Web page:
“Would you take off those headphones already?!” I hear my mom standing at the door with her hands on her hips. With a jolt, I pause the music and look up at her, wearing a sheepish smile.
If this isn’t a daily occurrence in all of your homes, I’m pretty sure that’s a bluff. Music lives in every part of our life. Everything in nature has a rhythm. Our hearts beating in sync, our breathing sounds, the soft pitter-patter of our footsteps, our menstrual cycles, etc., are rhythmic. That explains why music has us all hooked to it. Its cadence and harmony appeal to our inner desires and thoughts.
Stressed out and want to loosen up? Bob your head to the pop. Going through a bad breakup? Close your eyes to the melody. Tired of poring over your books constantly? Crank up the stereo. Need to pump up your adrenaline to complete a 3-hour training session? Blast those beats.
When we listen to the music of our liking, our brain releases dopamine that positively affects our mood. In contrast, listening to the wrong kind of music can trigger negative emotions such as anxiety, fear, anger and uneasiness.
The syncopated rhythm of jazz and tracks with a slow tempo can be calming, whereas upbeat songs with a lively tempo tend to have the opposite effect. But this does not hold good for everyone.
Music is subjective. What I might find soothing may not tickle your pickle. So, how do you discover music that relaxes your mood? You could start by exploring various genres of music and identifying which ones you like.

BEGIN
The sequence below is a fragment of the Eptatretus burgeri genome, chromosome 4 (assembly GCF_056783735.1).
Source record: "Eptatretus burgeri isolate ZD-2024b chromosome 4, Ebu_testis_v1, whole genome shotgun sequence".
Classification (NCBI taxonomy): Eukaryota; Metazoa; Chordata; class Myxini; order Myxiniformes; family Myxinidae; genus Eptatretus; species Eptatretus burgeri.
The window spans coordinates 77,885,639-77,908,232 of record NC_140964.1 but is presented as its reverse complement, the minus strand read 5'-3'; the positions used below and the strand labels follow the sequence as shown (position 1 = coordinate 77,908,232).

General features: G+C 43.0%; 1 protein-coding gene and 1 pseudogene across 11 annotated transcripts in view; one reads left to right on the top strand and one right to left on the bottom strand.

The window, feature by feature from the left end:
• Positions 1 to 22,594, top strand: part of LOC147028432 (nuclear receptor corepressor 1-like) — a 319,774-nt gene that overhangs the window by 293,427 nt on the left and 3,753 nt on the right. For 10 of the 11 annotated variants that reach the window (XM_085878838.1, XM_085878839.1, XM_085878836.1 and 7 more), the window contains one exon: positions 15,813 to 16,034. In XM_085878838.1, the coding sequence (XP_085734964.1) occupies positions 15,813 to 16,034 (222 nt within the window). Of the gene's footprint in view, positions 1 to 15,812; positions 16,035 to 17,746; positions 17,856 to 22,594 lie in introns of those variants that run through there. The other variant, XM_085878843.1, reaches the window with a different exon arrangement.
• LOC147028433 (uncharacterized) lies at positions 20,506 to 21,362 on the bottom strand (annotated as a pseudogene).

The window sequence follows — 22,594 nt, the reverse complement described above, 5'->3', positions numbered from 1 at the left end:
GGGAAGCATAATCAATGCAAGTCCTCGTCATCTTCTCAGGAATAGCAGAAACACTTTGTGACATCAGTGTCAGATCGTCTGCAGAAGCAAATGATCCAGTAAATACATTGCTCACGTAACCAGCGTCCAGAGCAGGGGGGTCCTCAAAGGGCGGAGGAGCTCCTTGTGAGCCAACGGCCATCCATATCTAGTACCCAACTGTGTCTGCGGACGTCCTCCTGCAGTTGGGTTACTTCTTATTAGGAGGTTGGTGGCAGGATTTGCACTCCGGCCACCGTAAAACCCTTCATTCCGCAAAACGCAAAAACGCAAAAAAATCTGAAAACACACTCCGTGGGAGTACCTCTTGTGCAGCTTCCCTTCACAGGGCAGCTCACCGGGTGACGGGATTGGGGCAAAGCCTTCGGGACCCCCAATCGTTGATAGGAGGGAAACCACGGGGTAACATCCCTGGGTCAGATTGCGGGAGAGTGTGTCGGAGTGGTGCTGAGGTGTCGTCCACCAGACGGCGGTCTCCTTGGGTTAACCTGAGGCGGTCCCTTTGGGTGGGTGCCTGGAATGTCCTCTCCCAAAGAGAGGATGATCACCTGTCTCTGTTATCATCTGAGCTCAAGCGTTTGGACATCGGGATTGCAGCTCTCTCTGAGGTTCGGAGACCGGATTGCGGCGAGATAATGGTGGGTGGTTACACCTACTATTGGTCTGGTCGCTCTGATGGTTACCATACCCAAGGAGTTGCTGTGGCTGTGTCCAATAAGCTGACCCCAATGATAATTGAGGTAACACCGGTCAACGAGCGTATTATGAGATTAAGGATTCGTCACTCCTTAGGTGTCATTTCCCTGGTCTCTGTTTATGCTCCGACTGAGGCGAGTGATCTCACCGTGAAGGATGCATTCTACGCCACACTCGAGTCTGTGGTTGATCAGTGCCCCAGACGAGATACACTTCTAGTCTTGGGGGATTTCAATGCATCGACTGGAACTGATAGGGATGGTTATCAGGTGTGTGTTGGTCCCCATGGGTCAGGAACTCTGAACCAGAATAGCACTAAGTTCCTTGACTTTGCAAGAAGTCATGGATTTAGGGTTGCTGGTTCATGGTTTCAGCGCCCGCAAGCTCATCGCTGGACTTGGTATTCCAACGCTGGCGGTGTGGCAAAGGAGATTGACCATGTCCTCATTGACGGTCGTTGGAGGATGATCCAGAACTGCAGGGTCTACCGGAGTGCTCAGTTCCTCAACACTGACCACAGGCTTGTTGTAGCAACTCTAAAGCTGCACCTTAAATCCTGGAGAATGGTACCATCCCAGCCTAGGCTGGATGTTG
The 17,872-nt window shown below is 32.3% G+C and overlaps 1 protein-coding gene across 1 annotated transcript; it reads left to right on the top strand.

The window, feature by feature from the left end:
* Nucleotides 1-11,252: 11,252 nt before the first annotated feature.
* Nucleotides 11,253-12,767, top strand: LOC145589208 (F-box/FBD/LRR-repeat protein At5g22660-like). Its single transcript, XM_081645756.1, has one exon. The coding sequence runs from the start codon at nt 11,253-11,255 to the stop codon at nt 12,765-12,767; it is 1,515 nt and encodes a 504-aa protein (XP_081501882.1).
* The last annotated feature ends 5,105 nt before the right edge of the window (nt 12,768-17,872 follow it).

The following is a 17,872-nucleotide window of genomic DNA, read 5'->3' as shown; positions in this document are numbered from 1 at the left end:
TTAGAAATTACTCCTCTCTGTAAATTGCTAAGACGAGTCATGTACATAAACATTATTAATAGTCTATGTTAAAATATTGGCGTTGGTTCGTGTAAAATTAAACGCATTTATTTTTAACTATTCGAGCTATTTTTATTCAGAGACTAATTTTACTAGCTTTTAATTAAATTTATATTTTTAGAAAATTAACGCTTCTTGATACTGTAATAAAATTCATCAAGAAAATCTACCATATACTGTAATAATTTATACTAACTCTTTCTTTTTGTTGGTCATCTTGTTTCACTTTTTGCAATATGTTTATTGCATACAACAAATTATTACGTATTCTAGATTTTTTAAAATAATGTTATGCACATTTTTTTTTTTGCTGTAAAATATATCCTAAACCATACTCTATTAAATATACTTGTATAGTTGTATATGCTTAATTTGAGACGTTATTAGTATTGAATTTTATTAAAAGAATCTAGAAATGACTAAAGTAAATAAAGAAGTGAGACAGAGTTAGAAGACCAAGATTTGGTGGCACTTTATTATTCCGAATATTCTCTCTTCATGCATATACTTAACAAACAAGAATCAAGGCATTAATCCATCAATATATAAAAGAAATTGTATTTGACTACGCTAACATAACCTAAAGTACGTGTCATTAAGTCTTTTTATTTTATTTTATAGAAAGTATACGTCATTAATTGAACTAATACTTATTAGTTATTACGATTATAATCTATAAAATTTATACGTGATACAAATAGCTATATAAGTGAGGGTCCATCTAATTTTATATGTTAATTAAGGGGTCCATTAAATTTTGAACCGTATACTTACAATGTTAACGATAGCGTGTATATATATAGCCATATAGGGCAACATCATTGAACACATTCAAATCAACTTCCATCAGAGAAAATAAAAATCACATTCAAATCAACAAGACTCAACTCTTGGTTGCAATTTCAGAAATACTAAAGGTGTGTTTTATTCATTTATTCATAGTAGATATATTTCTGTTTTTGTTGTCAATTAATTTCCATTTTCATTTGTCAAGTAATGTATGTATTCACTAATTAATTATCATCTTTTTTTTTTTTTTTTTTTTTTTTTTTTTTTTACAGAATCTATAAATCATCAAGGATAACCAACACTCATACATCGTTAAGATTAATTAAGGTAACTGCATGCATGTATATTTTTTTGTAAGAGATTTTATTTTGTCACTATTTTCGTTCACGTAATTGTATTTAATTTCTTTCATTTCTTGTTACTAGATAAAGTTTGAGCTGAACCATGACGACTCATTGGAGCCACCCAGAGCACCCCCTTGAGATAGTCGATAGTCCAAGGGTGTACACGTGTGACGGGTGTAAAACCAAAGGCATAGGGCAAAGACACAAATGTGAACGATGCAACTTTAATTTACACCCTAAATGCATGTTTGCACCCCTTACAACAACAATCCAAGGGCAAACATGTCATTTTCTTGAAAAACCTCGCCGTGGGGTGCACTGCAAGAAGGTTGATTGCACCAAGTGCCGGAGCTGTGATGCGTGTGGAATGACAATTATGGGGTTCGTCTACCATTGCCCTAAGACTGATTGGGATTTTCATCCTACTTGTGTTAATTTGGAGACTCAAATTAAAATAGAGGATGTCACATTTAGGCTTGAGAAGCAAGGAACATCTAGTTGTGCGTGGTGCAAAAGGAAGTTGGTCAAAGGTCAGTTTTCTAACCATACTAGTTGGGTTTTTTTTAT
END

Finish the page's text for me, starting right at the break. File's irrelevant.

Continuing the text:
Not only does music sway our mood, but it also has a plethora of profound benefits on our health.
Music improves memory. Unique memories are associated with certain music. Perhaps you were an intense lover of hip-hop in the past. By playing the songs you listened to at that time, you could remember your memories. Music could help anyone who wants a walk down memory lane or someone suffering from memory loss.
Music boosts creativity. We often listen to songs of our time. Why not switch it up and jam the songs that our grandparents enjoy for a change? Even though it may cause discomfort at first, doing so challenges the brain to get out of its comfort zone.
Music heals. According to a study, when patients recovering from back surgery listened to calm, relaxing, self-chosen music, it increased the rate of healing and eased their pain. A similar study found that stroke patients who listened to music a few hours a day recovered with better verbal memory and focused attention.
Music enhances the quality of sleep. In recent years, many experience sleeplessness at night or a lack of sleep quality. In such cases, listening to classical or relaxing music for a few minutes before bedtime can lead to improved sleep and fewer depressive symptoms.
Next time your mom scolds you for always listening to music, why not persuade her to have a jam session with you? After all, the perks of listening to music could be music to her ears as well!